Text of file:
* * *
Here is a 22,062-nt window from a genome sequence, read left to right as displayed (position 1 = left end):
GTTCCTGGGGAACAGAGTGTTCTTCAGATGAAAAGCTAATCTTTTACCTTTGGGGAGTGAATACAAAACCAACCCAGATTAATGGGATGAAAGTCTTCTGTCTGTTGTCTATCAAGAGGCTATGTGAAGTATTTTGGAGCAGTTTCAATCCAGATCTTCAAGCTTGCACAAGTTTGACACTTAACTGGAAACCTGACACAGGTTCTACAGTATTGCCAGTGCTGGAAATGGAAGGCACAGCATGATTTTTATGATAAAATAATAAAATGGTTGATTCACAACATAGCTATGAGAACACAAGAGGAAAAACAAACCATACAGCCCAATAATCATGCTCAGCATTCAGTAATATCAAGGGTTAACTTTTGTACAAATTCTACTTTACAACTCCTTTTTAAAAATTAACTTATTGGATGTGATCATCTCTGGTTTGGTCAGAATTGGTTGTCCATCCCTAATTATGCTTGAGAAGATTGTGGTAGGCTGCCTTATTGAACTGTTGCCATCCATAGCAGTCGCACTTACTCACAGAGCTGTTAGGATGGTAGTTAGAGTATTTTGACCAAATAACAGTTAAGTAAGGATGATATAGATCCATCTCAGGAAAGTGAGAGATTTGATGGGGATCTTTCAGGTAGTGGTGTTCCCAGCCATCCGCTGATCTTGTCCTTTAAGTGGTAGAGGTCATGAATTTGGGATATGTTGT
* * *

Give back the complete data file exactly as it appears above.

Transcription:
Here is a 22,062-nt window from a genome sequence, read left to right as displayed (position 1 = left end):
GTTCCTGGGGAACAGAGTGTTCTTCAGATGAAAAGCTAATCTTTTACCTTTGGGGAGTGAATACAAAACCAACCCAGATTAATGGGATGAAAGTCTTCTGTCTGTTGTCTATCAAGAGGCTATGTGAAGTATTTTGGAGCAGTTTCAATCCAGATCTTCAAGCTTGCACAAGTTTGACACTTAACTGGAAACCTGACACAGGTTCTACAGTATTGCCAGTGCTGGAAATGGAAGGCACAGCATGATTTTTATGATAAAATAATAAAATGGTTGATTCACAACATAGCTATGAGAACACAAGAGGAAAAACAAACCATACAGCCCAATAATCATGCTCAGCATTCAGTAATATCAAGGGTTAACTTTTGTACAAATTCTACTTTACAACTCCTTTTTAAAAATTAACTTATTGGATGTGATCATCTCTGGTTTGGTCAGAATTGGTTGTCCATCCCTAATTATGCTTGAGAAGATTGTGGTAGGCTGCCTTATTGAACTGTTGCCATCCATAGCAGTCGCACTTACTCACAGAGCTGTTAGGATGGTAGTTAGAGTATTTTGACCAAATAACAGTTAAGTAAGGATGATATAGATCCATCTCAGGAAAGTGAGAGATTTGATGGGGATCTTTCAGGTAGTGGTGTTCCCAGCCATCCGCTGATCTTGTCCTTTAAGTGGTAGAGGTCATGAATTTGGGATATGTTGT